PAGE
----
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Thomas A. Edison: New York Inventor and Electrician

Edison's stay in Boston had been pleasant and profitable in many ways, but he felt more and more that New York, the great center of the American business world, was the city of opportunity.

He arrived there with no work and no money. For although he had been a hard worker while in Boston, he had spent so much on experiments and inventions that he was heavily in debt. He did not feel worried for the future however. He had the greatest confidence in himself and in electricity. He knew that electricity could be made to do marvelous things and that few men knew so well as he how to make it do them.

Failing to get employment in a telegraph office as he had hoped to do, he wandered about, visiting the various establishments maintained in connection with electrical enterprises, in the hope of finding some work.

One day as he approached the office of Laws' Gold Reporting Telegraph Company, he noticed an excited crowd of men and messenger boys around the entrance. Coming nearer, he learned that there was something wrong with the electrical instrument, which sent the market reports to the brokers' offices and that if it was not remedied at once, many businessmen would lose heavily.

He made his way quietly and quickly into the office where he found Mr. Laws almost distracted with anxiety. The apparatus refused to work, and he was so nervous and excited that he could not find what the trouble was. Edison went up, and introducing himself as an electrician, made a rapid but careful investigation.

He had been working on an invention somewhat similar and understood the instrument perfectly. He discovered the difficulty and corrected it while Mr. Laws looked on in admiration.

His sure, swift movements showed his familiarity with the complicated and delicate mechanism.
This performance won the respect of Mr. Laws as completely as the rapid telegraphing had secured the esteem of the Boston operators. Mr. Laws not only felt grateful, but he immediately recognized in Edison a man whose services were worth having. This incident led to Edison's obtaining regular employment under Mr. Laws at a salary of three hundred dollars a month.

Thomas Edison - Wizard Of Electricity - 1880

Having accomplished his boyish ambition to be an expert telegraph operator, Edison, at the age of twenty-two gave up that business and started out in a broader field of work. He began at once to make improvements in the machine used by the company he served. Before long he invented a new and better instrument to take its place.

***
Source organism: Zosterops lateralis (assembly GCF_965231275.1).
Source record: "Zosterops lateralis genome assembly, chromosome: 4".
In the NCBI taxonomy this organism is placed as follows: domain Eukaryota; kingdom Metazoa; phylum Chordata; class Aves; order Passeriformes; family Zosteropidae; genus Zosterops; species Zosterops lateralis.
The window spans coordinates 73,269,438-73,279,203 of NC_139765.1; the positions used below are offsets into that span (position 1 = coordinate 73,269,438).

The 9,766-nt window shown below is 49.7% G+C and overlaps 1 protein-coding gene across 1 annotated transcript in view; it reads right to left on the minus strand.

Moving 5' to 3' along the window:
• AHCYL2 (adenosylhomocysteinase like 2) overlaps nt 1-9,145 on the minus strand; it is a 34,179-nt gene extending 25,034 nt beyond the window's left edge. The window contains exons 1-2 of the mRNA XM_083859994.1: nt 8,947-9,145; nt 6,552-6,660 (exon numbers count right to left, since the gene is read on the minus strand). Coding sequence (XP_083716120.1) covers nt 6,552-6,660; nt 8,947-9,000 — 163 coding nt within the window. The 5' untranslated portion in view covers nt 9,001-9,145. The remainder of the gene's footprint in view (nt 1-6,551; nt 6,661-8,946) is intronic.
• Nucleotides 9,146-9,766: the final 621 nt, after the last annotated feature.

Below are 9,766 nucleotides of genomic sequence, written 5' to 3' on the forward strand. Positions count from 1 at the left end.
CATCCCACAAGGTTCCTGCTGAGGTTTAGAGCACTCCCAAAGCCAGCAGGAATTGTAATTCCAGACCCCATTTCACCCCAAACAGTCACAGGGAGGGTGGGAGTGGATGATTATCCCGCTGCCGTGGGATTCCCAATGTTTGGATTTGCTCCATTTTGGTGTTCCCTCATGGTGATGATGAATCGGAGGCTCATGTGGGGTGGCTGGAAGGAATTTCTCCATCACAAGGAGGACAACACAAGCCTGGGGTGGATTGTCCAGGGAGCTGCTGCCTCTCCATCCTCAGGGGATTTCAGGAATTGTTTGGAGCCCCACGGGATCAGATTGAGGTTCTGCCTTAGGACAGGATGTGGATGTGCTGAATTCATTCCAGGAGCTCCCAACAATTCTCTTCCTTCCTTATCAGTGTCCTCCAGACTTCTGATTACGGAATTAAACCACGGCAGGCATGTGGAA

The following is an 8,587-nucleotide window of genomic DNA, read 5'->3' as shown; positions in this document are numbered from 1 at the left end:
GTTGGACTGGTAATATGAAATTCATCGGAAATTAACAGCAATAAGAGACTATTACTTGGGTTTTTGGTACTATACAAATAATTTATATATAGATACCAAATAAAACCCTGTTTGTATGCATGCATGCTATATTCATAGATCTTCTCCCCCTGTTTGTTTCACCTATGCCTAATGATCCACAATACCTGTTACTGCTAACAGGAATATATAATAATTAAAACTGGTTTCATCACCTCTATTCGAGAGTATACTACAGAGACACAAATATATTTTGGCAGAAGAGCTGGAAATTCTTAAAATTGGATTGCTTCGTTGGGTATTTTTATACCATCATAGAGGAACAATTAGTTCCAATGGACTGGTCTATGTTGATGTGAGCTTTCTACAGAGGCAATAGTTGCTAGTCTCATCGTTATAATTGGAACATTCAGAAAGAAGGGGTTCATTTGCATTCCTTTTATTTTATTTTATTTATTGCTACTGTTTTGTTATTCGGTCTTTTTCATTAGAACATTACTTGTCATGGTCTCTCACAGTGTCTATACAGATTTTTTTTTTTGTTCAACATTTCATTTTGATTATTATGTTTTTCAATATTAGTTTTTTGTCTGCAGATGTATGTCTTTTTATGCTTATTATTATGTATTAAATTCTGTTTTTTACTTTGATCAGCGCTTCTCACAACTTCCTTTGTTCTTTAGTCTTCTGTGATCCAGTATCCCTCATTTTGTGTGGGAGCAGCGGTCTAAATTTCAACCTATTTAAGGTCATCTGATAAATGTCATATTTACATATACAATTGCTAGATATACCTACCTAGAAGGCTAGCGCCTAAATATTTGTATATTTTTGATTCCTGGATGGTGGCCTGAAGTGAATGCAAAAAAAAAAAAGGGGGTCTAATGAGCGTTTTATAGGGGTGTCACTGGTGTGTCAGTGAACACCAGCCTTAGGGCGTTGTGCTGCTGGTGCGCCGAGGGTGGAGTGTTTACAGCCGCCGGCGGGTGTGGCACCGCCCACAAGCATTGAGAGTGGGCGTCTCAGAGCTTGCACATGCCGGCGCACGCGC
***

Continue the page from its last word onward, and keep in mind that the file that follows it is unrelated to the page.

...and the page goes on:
His next important step was to enter the service of the Gold and Stock Telegraph Company. Edison made numerous inventions in connection with the apparatus used by this company. The company considered them so valuable that it offered to buy them all.

When the committee representing the company asked Edison how much he would take for his inventions he replied that he did not know what they were worth. He asked what the company was willing to give him. He had decided to accept if offered five thousand dollars. Imagine his surprise when offered forty thousand dollars.

The young man was not long in deciding how to spend his unexpectedly acquired fortune. With it he equipped a larger and more elaborate shop than he had ever had. He now had room, implements, and assistants for working out the schemes, which had been simmering in his head, ever since he was a boy.

He accomplished so much that he began to be looked upon as a wonder. The Western Union Telegraph Company and the Gold and Stock Telegraph Company feared that rival companies would obtain the use of his patents. So they paid him a large salary to give them the option on all of his telegraphic inventions. This made it possible for Edison to devote his entire time to the work he loved: to making machines, which would do well, the work which existing machines did poorly.

Frances M. Perry, “The Story of Thomas A. Edison: Recognized As an Electrician.” In Four American Inventors: A Book for Young Americans, New York, Cincinnati, and Chicago: American Book Company, 1901, Pages 238-241.

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